Toward a Valid and Reliable Student Teacher Observation Tool
The North Dakota Association of Colleges for Teacher Education received a 2017-2018 AACTE State Chapter Support Grant for work on supervisor training modules to enhance the reliability and utility of the state’s new student teacher observation tool. Other AACTE chapters have also recently pursued collaborative work around assessment instruments, including those in Kansas and Ohio.
In 2016, the 12 member institutions of the North Dakota state chapter of AACTE collaborated to develop a student teacher observation tool (STOT). We were seeking a high-quality instrument to facilitate program improvement through meaningful, valid, and reliable data. We also knew that working together decreased the workload for all and leveraged resources and expertise across campuses. Finally, we were interested in adding to the common metrics used statewide to enable continued collaboration to improve teacher preparation in North Dakota.
The development of the STOT spanned 2 years and included multiple revisions that resulted in a tool with high internal validity and reliability. (The analysis report can be found here.) To continue this work, NDACTE members applied for and received a second AACTE state chapter grant to create training modules for university supervisors and cooperating teachers who evaluate student teachers using the STOT. The training modules will support interrater reliability and accuracy in scoring, which in turn will provide meaningful and useful data for candidate growth and program improvement.
Module development began with expert panels to establish “expert panel scores” for the training materials. The panels included at least five faculty members with experience observing student teachers and knowledge of the InTASC standards.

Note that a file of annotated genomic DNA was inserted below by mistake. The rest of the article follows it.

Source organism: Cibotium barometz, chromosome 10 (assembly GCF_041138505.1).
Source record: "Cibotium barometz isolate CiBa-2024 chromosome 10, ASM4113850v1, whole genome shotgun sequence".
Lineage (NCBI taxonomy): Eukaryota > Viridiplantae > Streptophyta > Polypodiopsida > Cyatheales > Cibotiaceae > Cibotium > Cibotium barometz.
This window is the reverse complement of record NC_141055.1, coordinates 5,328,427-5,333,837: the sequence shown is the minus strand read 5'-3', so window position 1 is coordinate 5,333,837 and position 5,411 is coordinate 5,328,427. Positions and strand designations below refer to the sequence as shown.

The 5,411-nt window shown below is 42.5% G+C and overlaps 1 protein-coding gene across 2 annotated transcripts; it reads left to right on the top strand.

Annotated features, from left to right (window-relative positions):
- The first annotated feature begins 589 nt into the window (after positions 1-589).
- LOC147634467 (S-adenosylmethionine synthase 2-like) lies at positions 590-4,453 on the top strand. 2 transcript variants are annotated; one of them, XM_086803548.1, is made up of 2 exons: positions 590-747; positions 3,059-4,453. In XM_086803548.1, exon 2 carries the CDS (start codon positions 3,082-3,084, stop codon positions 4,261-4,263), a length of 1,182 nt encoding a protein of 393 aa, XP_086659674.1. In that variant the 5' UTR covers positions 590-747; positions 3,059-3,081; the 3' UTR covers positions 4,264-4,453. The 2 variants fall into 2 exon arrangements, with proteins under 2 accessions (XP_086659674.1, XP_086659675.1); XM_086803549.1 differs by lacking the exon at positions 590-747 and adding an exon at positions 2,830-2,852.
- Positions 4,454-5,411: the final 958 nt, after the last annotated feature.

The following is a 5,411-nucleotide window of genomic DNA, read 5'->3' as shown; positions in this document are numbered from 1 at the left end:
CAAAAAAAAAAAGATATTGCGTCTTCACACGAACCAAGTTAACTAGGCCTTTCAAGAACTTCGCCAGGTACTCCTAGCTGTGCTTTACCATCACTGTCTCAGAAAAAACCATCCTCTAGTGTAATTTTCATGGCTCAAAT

The scoring process involved several steps. First, the expert panel was given a rating sheet with the description of an InTASC standard and one indicator for that standard from the STOT. Next the panelists studied the scoring instructions and rubric descriptions for each performance level. They then watched a 3- to 4-minute video clip of a teacher in a real classroom, focusing on the performance described in the indicator. Each panelist independently rated the teacher’s performance, documenting evidence to support the rating. A facilitator recorded the ratings, and the group discussed their ratings and evidence. Following the discussion, the panelists re-rated the teacher’s performance, with the mode used as the consensus score.
There are modules for early childhood, elementary, and secondary levels. Each follows the same format, beginning with a short lesson about reducing bias and increasing accuracy in scoring. This lesson is followed by two short, video-based tasks for which the evaluators rate the teachers’ performances for one indicator each time. A third task focuses on a case study using a written entry from a preservice teacher targeting an indicator in the category of Professionalism, InTASC Standards 9 and 10.
For each task, the modules are programmed to identify whether the evaluators’ ratings are within an acceptable range of the expert panels’ ratings. For the purposes of this training, one point is considered within acceptable range. If the rating is more than one point off from the expert panel’s rating, the evaluator is taken back through the lesson on evidence-based scoring and reducing bias. The modules are each designed to be completed in less than 30 minutes.
At the end of the training modules, the evaluators are able to enter e-mail addresses for themselves and their institutional representative. The system sends an e-mail to these recipients with a certificate of completion for that module.
The modules are being hosted in Qualtrics and are in final development, to be available September 2018 at the NDACTE website: http://ndacte.org/.
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North Dakota State University